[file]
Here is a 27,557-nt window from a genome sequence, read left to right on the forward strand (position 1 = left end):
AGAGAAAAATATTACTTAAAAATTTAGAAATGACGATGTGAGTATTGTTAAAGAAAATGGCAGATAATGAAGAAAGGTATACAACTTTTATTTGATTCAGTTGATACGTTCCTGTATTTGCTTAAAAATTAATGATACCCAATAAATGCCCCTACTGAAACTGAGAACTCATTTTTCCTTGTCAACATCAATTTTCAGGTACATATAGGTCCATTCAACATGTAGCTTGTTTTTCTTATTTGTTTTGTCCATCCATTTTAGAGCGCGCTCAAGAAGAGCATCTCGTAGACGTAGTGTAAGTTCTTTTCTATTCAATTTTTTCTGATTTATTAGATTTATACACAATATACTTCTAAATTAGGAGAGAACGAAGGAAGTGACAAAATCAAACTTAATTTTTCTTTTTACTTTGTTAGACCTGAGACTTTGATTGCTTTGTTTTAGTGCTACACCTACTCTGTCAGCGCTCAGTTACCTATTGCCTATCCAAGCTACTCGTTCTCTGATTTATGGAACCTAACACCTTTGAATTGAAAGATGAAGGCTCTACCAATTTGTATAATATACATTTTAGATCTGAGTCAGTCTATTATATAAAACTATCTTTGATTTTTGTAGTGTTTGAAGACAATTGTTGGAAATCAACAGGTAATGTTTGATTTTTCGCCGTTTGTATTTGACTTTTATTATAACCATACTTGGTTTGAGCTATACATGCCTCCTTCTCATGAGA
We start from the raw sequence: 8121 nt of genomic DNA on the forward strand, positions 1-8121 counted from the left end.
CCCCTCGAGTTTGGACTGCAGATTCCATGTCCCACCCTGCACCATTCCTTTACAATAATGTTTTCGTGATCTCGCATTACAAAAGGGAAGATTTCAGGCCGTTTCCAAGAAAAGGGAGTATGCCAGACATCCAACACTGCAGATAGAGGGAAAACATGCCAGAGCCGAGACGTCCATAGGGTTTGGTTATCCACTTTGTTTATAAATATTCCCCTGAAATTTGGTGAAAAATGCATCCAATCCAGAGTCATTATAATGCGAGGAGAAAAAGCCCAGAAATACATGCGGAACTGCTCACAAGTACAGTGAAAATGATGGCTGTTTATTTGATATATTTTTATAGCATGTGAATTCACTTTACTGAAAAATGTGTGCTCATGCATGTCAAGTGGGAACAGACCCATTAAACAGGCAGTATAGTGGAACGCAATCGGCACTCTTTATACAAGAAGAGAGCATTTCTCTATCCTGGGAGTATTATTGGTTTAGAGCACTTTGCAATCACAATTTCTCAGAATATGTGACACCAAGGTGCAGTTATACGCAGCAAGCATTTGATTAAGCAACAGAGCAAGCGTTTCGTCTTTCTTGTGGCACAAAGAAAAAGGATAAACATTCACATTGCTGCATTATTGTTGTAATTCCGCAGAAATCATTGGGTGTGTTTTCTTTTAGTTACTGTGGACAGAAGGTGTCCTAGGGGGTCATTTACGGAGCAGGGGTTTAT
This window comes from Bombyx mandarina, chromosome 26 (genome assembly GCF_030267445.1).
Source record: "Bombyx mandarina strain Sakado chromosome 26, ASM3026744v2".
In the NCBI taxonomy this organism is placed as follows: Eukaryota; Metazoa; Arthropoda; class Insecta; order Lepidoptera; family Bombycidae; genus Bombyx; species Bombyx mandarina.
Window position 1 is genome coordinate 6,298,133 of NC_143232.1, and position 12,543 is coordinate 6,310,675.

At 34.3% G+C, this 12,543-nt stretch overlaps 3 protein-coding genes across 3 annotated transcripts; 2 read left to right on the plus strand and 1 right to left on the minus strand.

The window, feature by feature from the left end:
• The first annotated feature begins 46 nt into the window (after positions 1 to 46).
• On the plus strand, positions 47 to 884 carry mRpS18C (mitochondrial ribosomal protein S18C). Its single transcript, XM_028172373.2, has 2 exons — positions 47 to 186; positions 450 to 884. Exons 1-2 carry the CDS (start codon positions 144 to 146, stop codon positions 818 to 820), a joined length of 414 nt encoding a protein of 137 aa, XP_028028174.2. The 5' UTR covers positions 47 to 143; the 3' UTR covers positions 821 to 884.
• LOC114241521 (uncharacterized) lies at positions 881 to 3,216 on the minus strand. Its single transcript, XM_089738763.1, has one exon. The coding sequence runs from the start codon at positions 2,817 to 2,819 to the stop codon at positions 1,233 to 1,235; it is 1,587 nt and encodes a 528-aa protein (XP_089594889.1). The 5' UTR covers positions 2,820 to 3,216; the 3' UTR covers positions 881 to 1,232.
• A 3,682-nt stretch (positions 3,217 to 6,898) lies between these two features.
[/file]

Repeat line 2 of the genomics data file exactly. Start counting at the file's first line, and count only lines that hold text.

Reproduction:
AGAGAAAAATATTACTTAAAAATTTAGAAATGACGATGTGAGTATTGTTAAAGAAAATGGCAGATAATGAAGAAAGGTATACAACTTTTATTTGATTCAGTTGATACGTTCCTGTATTTGCTTAAAAATTAATGATACCCAATAAATGCCCCTACTGAAACTGAGAACTCATTTTTCCTTGTCAACATCAATTTTCAGGTACATATAGGTCCATTCAACATGTAGCTTGTTTTTCTTATTTGTTTTGTCCATCCATTTTAGAGCGCGCTCAAGAAGAGCATCTCGTAGACGTAGTGTAAGTTCTTTTCTATTCAATTTTTTCTGATTTATTAGATTTATACACAATATACTTCTAAATTAGGAGAGAACGAAGGAAGTGACAAAATCAAACTTAATTTTTCTTTTTACTTTGTTAGACCTGAGACTTTGATTGCTTTGTTTTAGTGCTACACCTACTCTGTCAGCGCTCAGTTACCTATTGCCTATCCAAGCTACTCGTTCTCTGATTTATGGAACCTAACACCTTTGAATTGAAAGATGAAGGCTCTACCAATTTGTATAATATACATTTTAGATCTGAGTCAGTCTATTATATAAAACTATCTTTGATTTTTGTAGTGTTTGAAGACAATTGTTGGAAATCAACAGGTAATGTTTGATTTTTCGCCGTTTGTATTTGACTTTTATTATAACCATACTTGGTTTGAGCTATACATGCCTCCTTCTCATGAGA